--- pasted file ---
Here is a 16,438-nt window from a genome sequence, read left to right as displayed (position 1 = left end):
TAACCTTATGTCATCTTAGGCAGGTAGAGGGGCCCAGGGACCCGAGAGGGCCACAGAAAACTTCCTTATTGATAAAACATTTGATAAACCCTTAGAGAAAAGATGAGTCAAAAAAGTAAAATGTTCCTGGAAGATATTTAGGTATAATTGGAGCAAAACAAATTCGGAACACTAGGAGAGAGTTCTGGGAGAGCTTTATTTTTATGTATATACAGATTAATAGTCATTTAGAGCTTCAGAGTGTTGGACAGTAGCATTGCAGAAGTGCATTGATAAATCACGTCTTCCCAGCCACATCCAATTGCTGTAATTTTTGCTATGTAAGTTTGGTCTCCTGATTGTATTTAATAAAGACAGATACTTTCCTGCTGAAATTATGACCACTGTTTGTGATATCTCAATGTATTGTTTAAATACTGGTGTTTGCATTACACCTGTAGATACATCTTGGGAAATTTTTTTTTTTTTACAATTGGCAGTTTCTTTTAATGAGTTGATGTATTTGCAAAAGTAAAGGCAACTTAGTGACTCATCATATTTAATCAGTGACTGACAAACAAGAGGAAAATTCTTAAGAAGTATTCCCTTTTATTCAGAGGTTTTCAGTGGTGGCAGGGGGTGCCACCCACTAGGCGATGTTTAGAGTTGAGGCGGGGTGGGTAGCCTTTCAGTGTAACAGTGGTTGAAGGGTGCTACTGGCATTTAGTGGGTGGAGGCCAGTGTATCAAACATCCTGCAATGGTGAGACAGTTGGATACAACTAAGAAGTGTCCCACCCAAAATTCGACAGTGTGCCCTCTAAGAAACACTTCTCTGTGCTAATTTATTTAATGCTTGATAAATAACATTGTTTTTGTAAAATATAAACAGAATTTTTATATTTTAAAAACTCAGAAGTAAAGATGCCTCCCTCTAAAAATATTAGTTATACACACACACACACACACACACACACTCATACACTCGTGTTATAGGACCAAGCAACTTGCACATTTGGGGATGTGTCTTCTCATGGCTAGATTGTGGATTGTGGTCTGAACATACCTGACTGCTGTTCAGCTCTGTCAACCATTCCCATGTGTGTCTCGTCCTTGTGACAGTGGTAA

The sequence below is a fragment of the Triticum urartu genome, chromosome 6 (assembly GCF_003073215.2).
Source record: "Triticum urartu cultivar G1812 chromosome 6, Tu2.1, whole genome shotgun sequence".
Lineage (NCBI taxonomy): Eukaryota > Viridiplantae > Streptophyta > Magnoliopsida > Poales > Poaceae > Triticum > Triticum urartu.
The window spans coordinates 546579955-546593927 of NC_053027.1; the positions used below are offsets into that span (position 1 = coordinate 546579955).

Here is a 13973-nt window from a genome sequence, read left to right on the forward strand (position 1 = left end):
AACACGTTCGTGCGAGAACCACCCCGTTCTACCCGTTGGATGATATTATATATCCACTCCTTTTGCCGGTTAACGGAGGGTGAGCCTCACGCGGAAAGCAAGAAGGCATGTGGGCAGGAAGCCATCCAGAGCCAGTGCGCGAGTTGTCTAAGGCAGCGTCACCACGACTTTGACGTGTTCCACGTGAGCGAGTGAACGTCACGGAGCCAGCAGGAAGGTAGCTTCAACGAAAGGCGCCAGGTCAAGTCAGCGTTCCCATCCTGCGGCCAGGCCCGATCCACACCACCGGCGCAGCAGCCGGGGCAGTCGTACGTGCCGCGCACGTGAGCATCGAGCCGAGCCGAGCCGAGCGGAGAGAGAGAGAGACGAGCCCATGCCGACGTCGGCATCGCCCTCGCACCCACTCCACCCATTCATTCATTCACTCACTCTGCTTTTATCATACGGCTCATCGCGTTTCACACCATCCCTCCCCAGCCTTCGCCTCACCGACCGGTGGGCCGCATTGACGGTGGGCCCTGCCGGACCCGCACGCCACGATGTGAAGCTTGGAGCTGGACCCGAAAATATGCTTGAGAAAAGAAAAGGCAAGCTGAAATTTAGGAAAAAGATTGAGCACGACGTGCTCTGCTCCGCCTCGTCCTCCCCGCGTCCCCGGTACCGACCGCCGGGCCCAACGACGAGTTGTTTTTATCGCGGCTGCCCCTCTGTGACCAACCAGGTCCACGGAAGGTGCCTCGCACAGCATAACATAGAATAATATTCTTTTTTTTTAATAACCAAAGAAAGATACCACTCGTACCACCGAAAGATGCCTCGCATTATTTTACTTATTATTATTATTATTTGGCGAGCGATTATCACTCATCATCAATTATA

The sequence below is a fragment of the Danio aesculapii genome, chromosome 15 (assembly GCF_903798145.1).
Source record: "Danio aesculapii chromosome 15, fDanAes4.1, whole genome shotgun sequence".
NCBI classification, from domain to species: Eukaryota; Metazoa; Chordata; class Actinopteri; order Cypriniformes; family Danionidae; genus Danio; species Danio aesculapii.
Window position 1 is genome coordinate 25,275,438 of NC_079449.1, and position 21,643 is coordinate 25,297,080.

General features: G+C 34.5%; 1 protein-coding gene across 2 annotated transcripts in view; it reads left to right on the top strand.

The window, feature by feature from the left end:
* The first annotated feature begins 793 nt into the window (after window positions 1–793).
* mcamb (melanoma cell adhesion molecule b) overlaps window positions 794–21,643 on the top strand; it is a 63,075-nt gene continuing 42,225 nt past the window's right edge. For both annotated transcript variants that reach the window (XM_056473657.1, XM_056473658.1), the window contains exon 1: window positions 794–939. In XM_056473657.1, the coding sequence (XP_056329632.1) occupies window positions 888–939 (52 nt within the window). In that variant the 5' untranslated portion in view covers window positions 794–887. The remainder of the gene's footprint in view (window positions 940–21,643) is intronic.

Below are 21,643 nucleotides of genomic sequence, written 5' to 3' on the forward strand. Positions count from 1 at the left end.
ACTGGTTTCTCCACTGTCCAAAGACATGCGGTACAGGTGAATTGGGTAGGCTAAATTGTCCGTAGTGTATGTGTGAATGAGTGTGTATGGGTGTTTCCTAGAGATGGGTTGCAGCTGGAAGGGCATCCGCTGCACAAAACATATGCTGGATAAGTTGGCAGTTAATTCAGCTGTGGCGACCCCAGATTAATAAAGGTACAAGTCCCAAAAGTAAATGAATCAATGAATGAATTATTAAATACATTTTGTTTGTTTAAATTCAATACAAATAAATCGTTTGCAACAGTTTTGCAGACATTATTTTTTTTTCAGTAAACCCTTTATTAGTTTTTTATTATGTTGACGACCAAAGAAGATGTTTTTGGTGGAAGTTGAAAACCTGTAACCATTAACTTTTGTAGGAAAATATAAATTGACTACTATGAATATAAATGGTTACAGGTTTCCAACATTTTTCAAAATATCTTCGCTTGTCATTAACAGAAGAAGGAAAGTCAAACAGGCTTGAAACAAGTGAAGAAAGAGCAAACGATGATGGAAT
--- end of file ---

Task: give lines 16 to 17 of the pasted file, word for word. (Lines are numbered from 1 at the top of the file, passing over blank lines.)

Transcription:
* mcamb (melanoma cell adhesion molecule b) overlaps window positions 794–21,643 on the top strand; it is a 63,075-nt gene continuing 42,225 nt past the window's right edge. For both annotated transcript variants that reach the window (XM_056473657.1, XM_056473658.1), the window contains exon 1: window positions 794–939. In XM_056473657.1, the coding sequence (XP_056329632.1) occupies window positions 888–939 (52 nt within the window). In that variant the 5' untranslated portion in view covers window positions 794–887. The remainder of the gene's footprint in view (window positions 940–21,643) is intronic.

Below are 21,643 nucleotides of genomic sequence, written 5' to 3' on the forward strand. Positions count from 1 at the left end.